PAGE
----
A top-down understanding of authority is perfectly compatible with a commitment to servant leadership. Just because the shepherd is called to lay down his life for the sheep does not mean that he is not over the sheep in some manner or other. An openly hierarchical society is far more suited to the development of a servant ethic than an egalitarian society is.
Jordan is attacking the egalitarian tendencies of Presbyterian and Baptist thought. Within an Episcopalian structure there can be less of an emphasis upon ‘equality’ and more of an emphasis on ‘mutuality’. Episcopalianism, with its unapologetically hierarchical structure, recognizes that there are different stations in life and in the Church. They seek to maintain an elite and groom future elites (the formation of an elite also generally follows a top-down pattern — those who are in a higher station groom people below them to be raised up in time). By resisting the egalitarian and radical democratic ideals of every individual being on the same plane, they stop the growth of envy. We are not all in a rat race, seeking to get to the top of the ladder. Rather, in a hierarchical society, everyone has their particular station in life, which they are called to be faithful to.
Some are naturally situated in a higher station of life than others. However, they are not to presume that they are somehow morally better or more valuable in God’s sight than everyone else. Rather, they must live up to the relationship that they are in with the rest of the social body and serve the other members. Those who occupy a lower station in life are not to envy those who rule over them, but thank God for the manner in which their rulers free them to exercise their own particular callings faithfully. In a hierarchical structure, ambition is far less likely to degenerate into resentment and envy.
The practices of the Church should curb the development of proud elites. The elite are called to sit down at the same table as the poor, and not to arrogate all the best seats themselves. In the Church the rich man is called to rejoice in his humiliation and the poor man in his exaltation (James 1:9-10). The elite are constantly reminded of the character of true husbandry, as seen in our Lord.
In a society infected by egalitarian thinking, those who rise to a high level in society are more at risk of thinking of themselves as morally better than others and despising those who occupy lower stations. They are more likely to be the object of other people’s envy and have others wishing to pull them down.
In egalitarian society, where there is not the same prizing of excellence that exists in elitist and hierarchical societies, those who are in leadership positions will often have others trying to undermine their leadership, rather than serving them. In fact, in a society infected by egalitarianism, those who rise to leadership will often do so by mere force of personality and will exercise tyrannical leadership over those below them (who are trying to gain power themselves).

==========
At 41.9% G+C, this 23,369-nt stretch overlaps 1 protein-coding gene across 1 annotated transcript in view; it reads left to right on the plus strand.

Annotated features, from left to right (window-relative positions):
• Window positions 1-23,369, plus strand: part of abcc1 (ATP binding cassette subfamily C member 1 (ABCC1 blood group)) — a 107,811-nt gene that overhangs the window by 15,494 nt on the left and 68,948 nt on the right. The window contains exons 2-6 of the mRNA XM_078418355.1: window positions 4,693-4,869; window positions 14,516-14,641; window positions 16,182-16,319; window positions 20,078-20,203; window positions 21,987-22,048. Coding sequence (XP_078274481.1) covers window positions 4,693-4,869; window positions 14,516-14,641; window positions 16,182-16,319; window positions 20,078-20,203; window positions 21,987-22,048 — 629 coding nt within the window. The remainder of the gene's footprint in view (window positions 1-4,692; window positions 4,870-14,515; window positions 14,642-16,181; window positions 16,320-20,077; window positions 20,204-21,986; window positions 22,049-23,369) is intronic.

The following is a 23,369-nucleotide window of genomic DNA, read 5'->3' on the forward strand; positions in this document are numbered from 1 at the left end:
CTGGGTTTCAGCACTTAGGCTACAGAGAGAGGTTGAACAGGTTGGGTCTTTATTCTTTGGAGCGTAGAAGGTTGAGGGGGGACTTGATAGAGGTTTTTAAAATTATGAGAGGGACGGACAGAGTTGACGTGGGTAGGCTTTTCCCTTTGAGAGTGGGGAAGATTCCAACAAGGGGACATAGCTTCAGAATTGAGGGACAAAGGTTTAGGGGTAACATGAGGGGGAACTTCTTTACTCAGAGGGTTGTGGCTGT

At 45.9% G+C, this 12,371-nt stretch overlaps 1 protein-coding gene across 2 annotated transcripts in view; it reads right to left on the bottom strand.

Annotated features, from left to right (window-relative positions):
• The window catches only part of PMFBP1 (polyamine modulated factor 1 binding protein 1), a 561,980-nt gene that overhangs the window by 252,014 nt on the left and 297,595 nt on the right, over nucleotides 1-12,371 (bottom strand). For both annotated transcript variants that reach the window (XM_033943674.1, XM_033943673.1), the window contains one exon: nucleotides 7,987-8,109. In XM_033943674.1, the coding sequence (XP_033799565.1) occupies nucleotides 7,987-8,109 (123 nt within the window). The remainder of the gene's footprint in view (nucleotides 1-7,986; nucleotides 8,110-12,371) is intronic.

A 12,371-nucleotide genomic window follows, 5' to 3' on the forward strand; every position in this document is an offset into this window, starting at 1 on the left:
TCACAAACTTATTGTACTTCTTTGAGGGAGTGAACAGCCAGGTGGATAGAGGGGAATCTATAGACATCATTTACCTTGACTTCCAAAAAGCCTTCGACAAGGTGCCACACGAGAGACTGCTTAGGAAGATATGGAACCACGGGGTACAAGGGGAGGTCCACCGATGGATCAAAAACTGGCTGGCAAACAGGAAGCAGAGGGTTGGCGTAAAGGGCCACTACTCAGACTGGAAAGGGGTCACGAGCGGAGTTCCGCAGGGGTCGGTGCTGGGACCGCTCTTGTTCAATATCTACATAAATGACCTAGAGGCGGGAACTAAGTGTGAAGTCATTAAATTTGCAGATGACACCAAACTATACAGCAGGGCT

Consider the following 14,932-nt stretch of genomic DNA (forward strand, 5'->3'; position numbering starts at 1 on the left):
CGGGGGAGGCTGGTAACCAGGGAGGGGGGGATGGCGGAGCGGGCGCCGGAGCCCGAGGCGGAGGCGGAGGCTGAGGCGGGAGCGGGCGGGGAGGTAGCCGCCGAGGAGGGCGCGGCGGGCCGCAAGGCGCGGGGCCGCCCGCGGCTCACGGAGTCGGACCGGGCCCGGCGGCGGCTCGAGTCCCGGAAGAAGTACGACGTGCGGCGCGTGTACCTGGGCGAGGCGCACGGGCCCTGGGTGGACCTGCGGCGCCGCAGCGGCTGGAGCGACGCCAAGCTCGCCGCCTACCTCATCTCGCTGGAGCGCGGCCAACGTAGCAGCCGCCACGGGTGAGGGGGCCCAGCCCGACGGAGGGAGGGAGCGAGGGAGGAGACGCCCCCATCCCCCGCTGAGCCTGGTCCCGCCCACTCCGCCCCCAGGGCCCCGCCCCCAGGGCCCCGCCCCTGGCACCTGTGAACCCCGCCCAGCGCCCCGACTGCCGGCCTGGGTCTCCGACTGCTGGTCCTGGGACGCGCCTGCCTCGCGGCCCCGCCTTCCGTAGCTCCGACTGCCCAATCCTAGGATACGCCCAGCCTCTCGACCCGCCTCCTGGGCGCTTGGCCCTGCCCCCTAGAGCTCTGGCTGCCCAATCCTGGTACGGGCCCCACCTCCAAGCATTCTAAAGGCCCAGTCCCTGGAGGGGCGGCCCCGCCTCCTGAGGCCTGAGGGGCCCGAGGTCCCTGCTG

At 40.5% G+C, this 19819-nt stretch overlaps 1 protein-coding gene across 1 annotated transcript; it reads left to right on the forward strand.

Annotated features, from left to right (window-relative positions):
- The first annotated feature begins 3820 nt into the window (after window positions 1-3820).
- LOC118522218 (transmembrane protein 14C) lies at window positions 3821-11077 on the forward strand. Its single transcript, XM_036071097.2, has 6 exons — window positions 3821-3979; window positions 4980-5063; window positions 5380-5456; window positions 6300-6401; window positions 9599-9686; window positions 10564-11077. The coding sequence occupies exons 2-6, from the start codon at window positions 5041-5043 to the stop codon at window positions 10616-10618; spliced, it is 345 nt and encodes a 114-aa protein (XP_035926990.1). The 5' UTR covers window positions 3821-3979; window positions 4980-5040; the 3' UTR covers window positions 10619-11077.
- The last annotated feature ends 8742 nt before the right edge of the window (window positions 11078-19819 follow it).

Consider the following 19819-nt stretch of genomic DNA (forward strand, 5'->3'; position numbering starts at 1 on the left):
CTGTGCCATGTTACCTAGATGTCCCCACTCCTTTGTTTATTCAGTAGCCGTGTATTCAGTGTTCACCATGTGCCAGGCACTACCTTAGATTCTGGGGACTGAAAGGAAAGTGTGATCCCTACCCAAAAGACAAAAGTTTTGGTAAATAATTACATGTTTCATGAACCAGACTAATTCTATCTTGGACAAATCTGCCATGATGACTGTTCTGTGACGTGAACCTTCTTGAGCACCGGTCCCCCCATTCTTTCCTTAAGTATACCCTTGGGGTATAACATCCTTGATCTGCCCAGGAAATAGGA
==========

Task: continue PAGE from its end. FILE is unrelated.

Recognizing our differentiated callings is important. We are not all called to serve God and each other in the same manner. When we recognize the existence of different stations in life (and, hence, an elite) we will realize that not everyone is called to try to get to the top of the pile. Rather, we are all called to live faithfully in our own particular station in life. The time may come when this faithfulness is noticed and we will be set apart for a higher station, but we do not take this exaltation to be something that we are entitled to.
As egalitarianism infects our society the servant ethic of leadership, the ethic that our Lord teaches us, is lost. In a society affected by egalitarian ways of viewing the world, leadership is seen as something to be competed for and grasped. Those who possess it are to be envied and detested. In a hierarchical society, no calling need be morally devalued, even if there is little exercise of power associated with it. Those who get into positions of power do not get there by grasping, but by careful training and cultivation of the requisite character for the station, as they submit to those who are grooming them for it.
In such a society we will be ruled by our betters (not morally better, but better fitted for that particular task). We will all benefit as a result. Our leaders will not be those who have ruthlessly fought to gain their positions and have successful learnt to crush everyone in their path in the process. Rather, they will be people who have learnt to submit themselves to the training of character and inculcation of excellence provided by the elite. In the process they will have learnt a servant ethic as opposed to the ‘heroic ethic’ of self-serving ambition and self-advancement. Our leaders will be great as a result of how they serve us, rather than as a result of how successfully they grasp power for themselves.